^{[8]}Nowadays often the compact approach of Conway's hexacode, that uses a 4×6 array of square cells, is used. - Winning positions in the mathematical game of Mogul: a position in Mogul is a row of 24 coins. Each turn consists of flipping from one to seven coins such that the leftmost of the flipped coins goes from head to tail. The losing positions are those with no legal move. If heads are interpreted as 1 and tails as 0 then moving to a codeword from the extended binary Golay code guarantees it will be possible to force a win.
- A generator matrix for the binary Golay code is
**I A**, where**I**is the 12×12 identity matrix, and**A**is the complement of the adjacency matrix of the icosahedron.

It is convenient to use the "Miracle Octad Generator" format, with co-ordinates in an array of 4 rows, 6 columns. Addition is taking the symmetric difference. All 6 columns have the same parity, which equals that of the top row.

A partition of the 6 columns into 3 pairs of adjacent ones constitutes a trio. This is a partition into 3 octad sets. A subgroup, the projective special linear group PSL(2,7) x S_{3} of a trio subgroup of M_{24} is useful for generating a basis. PSL(2,7) permutes the octads internally, in parallel. S_{3} permutes the 3 octads bodily.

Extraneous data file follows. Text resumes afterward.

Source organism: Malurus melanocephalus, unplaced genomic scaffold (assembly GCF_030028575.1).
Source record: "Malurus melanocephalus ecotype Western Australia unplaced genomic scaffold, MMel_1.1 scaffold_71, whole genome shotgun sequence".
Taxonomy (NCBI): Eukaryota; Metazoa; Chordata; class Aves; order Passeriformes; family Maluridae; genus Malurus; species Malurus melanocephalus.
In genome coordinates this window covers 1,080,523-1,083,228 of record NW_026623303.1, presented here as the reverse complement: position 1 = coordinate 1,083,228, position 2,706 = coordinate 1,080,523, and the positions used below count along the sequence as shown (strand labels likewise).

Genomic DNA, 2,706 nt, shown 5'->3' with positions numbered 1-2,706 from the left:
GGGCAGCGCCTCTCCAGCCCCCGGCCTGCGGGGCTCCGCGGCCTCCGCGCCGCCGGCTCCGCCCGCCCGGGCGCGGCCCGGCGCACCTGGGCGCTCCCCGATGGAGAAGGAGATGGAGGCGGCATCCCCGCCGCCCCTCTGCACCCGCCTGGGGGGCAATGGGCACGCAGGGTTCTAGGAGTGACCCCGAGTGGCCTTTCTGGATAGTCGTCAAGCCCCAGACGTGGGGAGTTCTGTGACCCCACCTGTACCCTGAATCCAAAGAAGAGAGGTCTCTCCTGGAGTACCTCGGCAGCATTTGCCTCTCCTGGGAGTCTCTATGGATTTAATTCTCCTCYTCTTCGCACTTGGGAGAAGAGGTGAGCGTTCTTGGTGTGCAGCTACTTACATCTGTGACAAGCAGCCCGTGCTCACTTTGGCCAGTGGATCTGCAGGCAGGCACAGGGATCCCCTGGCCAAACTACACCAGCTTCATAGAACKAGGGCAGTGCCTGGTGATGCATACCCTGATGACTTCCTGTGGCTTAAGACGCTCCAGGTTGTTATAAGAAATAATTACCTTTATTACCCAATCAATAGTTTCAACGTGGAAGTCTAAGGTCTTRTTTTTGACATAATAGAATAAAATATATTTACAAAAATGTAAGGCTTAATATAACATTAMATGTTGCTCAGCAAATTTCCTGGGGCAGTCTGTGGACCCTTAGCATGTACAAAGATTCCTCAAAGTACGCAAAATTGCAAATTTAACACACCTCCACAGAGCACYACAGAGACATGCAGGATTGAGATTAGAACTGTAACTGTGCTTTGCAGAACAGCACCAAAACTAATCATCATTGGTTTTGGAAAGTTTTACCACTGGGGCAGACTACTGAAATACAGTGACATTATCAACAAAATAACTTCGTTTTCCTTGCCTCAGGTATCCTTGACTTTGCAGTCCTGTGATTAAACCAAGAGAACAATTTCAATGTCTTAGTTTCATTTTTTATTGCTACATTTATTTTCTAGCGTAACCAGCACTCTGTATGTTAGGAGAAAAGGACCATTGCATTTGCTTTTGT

The basis begins with octad T:

- 0 1 1 1 1 1
- 1 0 0 0 0 0
- 1 0 0 0 0 0
- 1 0 0 0 0 0

and 5 similar octads. The sum **N** of all 6 of these code words consists of all 1's. Adding N to a code word produces its complement.

Griess (p. 59) uses the labeling:

- ∞ 0 |∞ 0 |∞ 0
- 3 2 |3 2 |3 2
- 5 1 |5 1 |5 1
- 6 4 |6 4 |6 4

PSL(2,7) is naturally the linear fractional group generated by (0123456) and (0∞)(16)(23)(45). The 7-cycle acts on T to give a subspace including also the basis elements

- 0 1 1 0 1 0
- 0 0 0 0 0 0
- 0 1 0 1 0 1
- 1 1 0 0 0 0

and

- 0 1 1 0 1 0
- 0 1 0 1 0 1
- 1 1 0 0 0 0
- 0 0 0 0 0 0

The resulting 7-dimensional subspace has a 3-dimensional quotient space upon ignoring the latter 2 octads.

There are 4 other code words of similar structure that complete the basis of 12 code words for this representation of W.

W has a subspace of dimension 4, symmetric under PSL(2,7) x S_{3}, spanned by N and 3 dodecads formed of subsets {0,3,5,6}, {0,1,4,6}, and {0,1,2,5}.

Error correction was vital to data transmission in the Voyager 1 and 2 spacecraft particularly because memory constraints dictated offloading data virtually instantly leaving no second chances. Hundreds of color pictures of Jupiter and Saturn in their 1979, 1980, and 1981 fly-bys would be transmitted within a constrained telecommunications bandwidth. Color image transmission required three times the amount of data as black and white images, so the 7-error correcting Reed–Muller code that had been used to transmit the black and white Mariner images was replaced with the much higher data rate Golay (24,12,8) code.^{[9]}